Friday 13th NovemberNovember 13, 2009
Blimey I worked hard today. Physical work this time, my body aches, but I am consoling myself with the fact that I have to work tomorrow but then have two weeks off with little more than listening to music and writing about it planned. I’m going to be counting the hours…
Today I have been listening to a quite extraordinary CD. Extraordinary in that it sounds really good and within this narrow area of music that I write about actually quite original. It is called Flock and Tumble, is by the American musician and sound arranger Seth Nehil, and is released on the Sonoris label. I have been listening on and off to this one for a few days now, and also played it on my journey to work, an exercise that once again lead me to wonder which sounds were coming from my immediate surroundings, and which were part of the recorded music. Tonight though I have played it twice (third time through as I type) quite loud on the stereo without headphones.
So what makes it extraordinary? Well its hard to explain. On paper Flock and Tumble is made up of seven short(ish) tracks that involve field recordings, treated instrumental and incidental sounds, bits of human voices and other assorted sonic detritus sculpted together, presumably with music arrangement software. Nothing particularly unusual about that I hear you say, and well, to be honest no there is nothing unusual about the sounds used or how the album has been compiled, but somehow, for some reason Flock and Tumble has a certain character about it that is quite unusual.
I have long admired Nehil’s work. Ura, a really early little 3″ disc he released was a big favourite of mine (and only mine it seems, I never saw it mentioned anywhere else). His albums with Olivia Block and JGrzinich are both also pretty good, but Flock and Tumble feels like a step onwards, Nehil’s boldest statement yet. The album is put together using fragments of field recordings, rain, insects buzzing near a microphone, resonant rooms etc… with portions of treated instrumental sounds (piano, percussion, probably much more less easily identified) and little bits of human voices shouting or chanting. What sets it apart is a wonderful sense of confidence in the material, an ability to go somewhere quite new without worrying about how trendy or tasteful the different elements might end up sounding. The voices appear from nowhere, brief snippets of shouted non-words, sometimes several voices collected together, sometimes just the one. They are not overused, they appear infrequently, and so always take the music to a different, slightly jarring perspective. The rest of the sounds are collected together in a jagged, energetic manner. Things do kind of tumble out of the speakers, all kinds of sounds at once, bouncing off of each other and falling about the floor. There are no gentle drones, tasteful uses of white noise or gradual fades. Sounds just drop into the music, crash about next to others that feel completely unrelated and yet very much at home and then flow onwards to the conclusion of the track.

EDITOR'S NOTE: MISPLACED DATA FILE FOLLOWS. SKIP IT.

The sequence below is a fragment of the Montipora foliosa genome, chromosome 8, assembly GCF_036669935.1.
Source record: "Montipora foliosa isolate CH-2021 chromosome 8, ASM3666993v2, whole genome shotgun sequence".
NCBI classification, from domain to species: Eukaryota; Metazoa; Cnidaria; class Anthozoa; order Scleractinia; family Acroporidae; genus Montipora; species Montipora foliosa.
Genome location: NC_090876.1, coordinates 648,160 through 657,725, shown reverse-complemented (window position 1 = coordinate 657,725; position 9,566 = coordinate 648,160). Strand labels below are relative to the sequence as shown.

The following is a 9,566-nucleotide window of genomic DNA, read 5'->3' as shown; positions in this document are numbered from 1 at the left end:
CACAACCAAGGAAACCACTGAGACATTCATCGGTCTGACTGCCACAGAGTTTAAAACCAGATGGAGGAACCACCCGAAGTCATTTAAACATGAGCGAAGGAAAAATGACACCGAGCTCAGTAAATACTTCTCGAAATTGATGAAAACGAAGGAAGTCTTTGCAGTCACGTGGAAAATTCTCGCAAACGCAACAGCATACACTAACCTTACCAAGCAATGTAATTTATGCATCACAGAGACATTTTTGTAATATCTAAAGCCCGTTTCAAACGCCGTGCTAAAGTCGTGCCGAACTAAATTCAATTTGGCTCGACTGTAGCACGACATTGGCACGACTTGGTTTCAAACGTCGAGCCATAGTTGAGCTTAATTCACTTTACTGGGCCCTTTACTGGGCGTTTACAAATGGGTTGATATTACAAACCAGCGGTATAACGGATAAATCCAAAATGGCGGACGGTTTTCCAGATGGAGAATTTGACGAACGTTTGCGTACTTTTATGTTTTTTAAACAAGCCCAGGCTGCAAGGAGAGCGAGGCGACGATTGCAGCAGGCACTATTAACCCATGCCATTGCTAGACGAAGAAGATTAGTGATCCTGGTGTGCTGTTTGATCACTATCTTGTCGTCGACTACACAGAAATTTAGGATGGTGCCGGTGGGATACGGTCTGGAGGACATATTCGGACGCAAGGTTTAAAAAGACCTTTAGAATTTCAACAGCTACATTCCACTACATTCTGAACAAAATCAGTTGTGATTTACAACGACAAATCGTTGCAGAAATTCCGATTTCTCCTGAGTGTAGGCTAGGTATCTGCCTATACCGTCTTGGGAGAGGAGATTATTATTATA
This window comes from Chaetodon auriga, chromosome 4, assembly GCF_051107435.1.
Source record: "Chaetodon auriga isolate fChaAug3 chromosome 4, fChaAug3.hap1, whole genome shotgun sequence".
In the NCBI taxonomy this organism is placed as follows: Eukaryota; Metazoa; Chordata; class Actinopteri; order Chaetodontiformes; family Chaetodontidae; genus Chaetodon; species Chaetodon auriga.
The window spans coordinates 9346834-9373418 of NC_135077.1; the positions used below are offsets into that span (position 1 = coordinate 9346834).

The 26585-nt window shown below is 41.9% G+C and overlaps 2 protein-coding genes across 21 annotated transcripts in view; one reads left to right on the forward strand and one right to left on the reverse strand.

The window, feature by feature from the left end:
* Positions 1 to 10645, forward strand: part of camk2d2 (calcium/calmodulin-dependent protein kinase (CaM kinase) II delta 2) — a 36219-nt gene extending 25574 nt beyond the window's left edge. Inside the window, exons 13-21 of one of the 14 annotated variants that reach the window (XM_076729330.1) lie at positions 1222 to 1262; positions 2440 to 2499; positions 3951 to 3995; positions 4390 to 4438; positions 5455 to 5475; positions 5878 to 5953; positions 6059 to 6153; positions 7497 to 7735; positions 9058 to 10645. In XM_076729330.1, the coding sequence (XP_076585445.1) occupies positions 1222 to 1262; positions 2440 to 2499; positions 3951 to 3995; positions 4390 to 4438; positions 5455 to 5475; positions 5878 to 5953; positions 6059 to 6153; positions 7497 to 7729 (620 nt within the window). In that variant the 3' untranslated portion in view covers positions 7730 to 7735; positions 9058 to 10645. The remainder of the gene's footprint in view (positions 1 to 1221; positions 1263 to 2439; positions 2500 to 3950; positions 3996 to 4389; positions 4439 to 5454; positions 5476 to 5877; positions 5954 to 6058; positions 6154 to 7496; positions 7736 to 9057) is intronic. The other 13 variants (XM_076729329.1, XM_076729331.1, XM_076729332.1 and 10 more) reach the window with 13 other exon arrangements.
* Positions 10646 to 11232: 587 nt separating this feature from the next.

All of the pieces are strong, but The Sun, a track that amongst other things seems to match violently plucked metal twine against a sole, distantly hammered drum and what sounds like a fly attacking a microphone is particularly exciting and unusual. Somehow these sounds, which are joined by clattering drums, a murky outdoors field recording and strange, somewhat scary voices chanting something not quite intelligible. There is a weird horror movie feel to it all. If this track was played behind a film of zombies walking towards a camera across a misty field it would work superbly. That comment probably makes the music sound cheesy or shallow however, and it really isn’t. This track in particular really did leave my hairs standing up on my neck on the first listen.
This is such a hard CD to describe in words like this. There is a hint of Jeph Jerman in there, natural sounds turned into rhythmic sections, and field recordings used in a bold manner so as to project something more than captures of a moment. The seven tracks all feel like thoroughly planned and realised structures, pieces put together with an end product already in mind rather than chance happenings when random sounds are placed together. Often the sounds are far from random anyway. The treated piano that forms the centrepiece of Â Tew, the first piece on the album, or the manic percussion of the closing Blackhole both portray a striking sense of musicianship. Flock and Tumble is just a really exciting album, very fresh in its use of sounds, creating a natural tension from parts that don’t really belong together, and energy from the way it all flows, complete with sudden twists and moments of actually quite sparklingly excellent composition.
This review probably doesn’t tell you enough about why I like the CD, and my descriptions probably do not set it apart much from many other albums, but certainly this is a really very good piece of work indeed. One that fans of field recordings will enjoy, but moreover this is one for those that seek really vibrant modern composition. I really liked this one, in case you can’t tell. Available here.